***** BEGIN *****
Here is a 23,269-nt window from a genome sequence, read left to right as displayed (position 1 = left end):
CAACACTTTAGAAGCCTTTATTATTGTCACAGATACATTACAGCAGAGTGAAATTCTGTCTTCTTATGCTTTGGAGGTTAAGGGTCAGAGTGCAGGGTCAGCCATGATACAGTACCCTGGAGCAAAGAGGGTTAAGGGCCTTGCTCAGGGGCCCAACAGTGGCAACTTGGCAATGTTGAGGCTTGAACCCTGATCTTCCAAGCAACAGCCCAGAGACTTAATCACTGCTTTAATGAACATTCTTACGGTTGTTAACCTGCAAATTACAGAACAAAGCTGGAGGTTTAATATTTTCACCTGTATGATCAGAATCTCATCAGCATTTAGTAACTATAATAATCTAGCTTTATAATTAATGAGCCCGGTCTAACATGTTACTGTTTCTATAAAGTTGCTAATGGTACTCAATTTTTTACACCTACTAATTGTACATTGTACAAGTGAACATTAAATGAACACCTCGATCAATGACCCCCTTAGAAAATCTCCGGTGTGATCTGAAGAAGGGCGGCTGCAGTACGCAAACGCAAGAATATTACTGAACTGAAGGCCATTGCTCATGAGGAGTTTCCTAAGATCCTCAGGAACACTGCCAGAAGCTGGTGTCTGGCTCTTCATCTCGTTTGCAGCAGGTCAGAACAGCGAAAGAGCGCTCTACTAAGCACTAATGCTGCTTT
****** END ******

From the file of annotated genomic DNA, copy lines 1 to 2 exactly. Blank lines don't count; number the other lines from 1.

Here is a 23,269-nt window from a genome sequence, read left to right as displayed (position 1 = left end):
CAACACTTTAGAAGCCTTTATTATTGTCACAGATACATTACAGCAGAGTGAAATTCTGTCTTCTTATGCTTTGGAGGTTAAGGGTCAGAGTGCAGGGTCAGCCATGATACAGTACCCTGGAGCAAAGAGGGTTAAGGGCCTTGCTCAGGGGCCCAACAGTGGCAACTTGGCAATGTTGAGGCTTGAACCCTGATCTTCCAAGCAACAGCCCAGAGACTTAATCACTGCTTTAATGAACATTCTTACGGTTGTTAACCTGCAAATTACAGAACAAAGCTGGAGGTTTAATATTTTCACCTGTATGATCAGAATCTCATCAGCATTTAGTAACTATAATAATCTAGCTTTATAATTAATGAGCCCGGTCTAACATGTTACTGTTTCTATAAAGTTGCTAATGGTACTCAATTTTTTACACCTACTAATTGTACATTGTACAAGTGAACATTAAATGAACACCTCGATCAATGACCCCCTTAGAAAATCTCCGGTGTGATCTGAAGAAGGGCGGCTGCAGTACGCAAACGCAAGAATATTACTGAACTGAAGGCCATTGCTCATGAGGAGTTTCCTAAGATCCTCAGGAACACTGCCAGAAGCTGGTGTCTGGCTCTTCATCTCGTTTGCAGCAGGTCAGAACAGCGAAAGAGCGCTCTACTAAGCACTAATGCTGCTTT